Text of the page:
The rum maker says it has figured out a way to make an alcoholic beverage distilled entirely from tea leaves.
Tea, the second most widely consumed beverage in the world, is about to pack a stronger punch in China.
Rum maker Bacardi says it has figured out a way to make an alcoholic beverage distilled entirely from green tea leaves, a concoction it blends with water. On Thursday, it announced the debut of an alcoholic beverage called Tang, which Bacardi believes is the first of its kind. The beverage is initially being sold at a duty-free shop in Hong Kong, retailing for about $260 per 500 milliliter bottle, before a broader expansion in some Chinese restaurants.
“With green tea forming the cornerstone of Tang, we believe we have created a truly unique product that tastes entirely new yet inspires a nostalgic familiarity,” said Guillaume Dock, Bacardi’s global research and development director.
Bacardi’s tea spirit is angling for a slice of the world’s largest alcoholic-beverage market, which has been tough for foreign companies to crack. China’s homegrown beverage Baijiu, a liquor generally distilled from sorghum, has a dominate market share position. Meanwhile, beverage giants including Diageo and Pernod Ricard have said an anti-extravagance campaign backed by the government that has hurt the liquor industry.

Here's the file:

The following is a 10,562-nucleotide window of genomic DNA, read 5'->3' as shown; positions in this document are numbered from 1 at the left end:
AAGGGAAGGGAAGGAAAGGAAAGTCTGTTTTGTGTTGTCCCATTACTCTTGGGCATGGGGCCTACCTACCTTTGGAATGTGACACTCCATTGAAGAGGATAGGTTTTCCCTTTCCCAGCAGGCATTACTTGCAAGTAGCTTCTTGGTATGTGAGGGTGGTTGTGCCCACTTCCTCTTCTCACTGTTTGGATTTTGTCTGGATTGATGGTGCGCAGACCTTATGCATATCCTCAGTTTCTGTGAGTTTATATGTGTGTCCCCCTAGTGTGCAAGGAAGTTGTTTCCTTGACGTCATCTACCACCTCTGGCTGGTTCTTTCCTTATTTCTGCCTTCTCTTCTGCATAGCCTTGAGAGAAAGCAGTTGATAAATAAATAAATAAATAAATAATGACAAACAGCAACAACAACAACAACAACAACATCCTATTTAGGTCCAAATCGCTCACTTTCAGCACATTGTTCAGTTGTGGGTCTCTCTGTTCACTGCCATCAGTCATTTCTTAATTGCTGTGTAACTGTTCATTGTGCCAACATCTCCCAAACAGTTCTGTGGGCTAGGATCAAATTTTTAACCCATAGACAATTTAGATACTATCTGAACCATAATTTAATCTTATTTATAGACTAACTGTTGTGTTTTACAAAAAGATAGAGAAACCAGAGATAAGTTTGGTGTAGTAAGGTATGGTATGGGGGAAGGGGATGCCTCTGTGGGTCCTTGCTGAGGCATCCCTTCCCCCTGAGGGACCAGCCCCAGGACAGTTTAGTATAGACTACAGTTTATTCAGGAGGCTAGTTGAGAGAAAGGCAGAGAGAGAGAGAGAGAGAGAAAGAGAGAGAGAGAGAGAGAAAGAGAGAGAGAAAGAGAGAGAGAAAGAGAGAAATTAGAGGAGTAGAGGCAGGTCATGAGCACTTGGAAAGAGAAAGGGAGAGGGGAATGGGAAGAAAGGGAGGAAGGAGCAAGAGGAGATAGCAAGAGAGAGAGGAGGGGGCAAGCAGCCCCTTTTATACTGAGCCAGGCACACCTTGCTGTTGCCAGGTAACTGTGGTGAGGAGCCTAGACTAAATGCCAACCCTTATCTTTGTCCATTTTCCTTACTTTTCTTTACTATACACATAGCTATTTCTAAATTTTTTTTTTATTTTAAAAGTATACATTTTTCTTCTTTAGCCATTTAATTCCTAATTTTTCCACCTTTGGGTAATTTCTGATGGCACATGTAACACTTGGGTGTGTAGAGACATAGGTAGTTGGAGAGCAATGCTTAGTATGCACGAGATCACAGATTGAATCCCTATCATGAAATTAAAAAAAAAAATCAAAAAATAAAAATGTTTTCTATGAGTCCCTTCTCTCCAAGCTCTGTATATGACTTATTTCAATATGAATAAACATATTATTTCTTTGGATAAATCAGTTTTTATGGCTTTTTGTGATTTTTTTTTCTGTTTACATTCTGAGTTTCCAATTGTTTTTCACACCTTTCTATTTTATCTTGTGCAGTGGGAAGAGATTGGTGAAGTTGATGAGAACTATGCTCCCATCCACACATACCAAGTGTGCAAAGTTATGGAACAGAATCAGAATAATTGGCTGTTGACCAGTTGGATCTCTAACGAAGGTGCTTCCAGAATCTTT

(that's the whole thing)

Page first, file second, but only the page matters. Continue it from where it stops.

But Bacardi, which also makes Dewar’s Scotch and Grey Goose vodka, has a thoughtful strategy for how it plans to successfully launch Tang in China. The company is leaning heavily on restaurants for the launch, a smart bet considering the Chinese generally prefer to drink Baijiu with meals, rather than out at a bar.
“Today, the types of spirits that can be enjoyed with food are fairly limited,” said Matt Djokovic, a director for Bacardi’s Asia Pacific region. “We hope Tang can represent an additional spirit option to enjoy during Chinese meals.”
Bacardi is kicking off production with a relatively small batch of 2,000 bottles because the company hasn’t yet committed to larger scale production. If demand takes off though, Bacardi said Tang could potentially go global in the next three to five years.
Due to the composition of tea leaves and the absence of simple sugar, Bacardi’s team developed a process that released complex sugars from the tea leaves and turned them into a fermentable form. That concentrate was then combined with spring water from France, where the beverage is being produced. It took Bacardi four years to develop the methods to make Tang.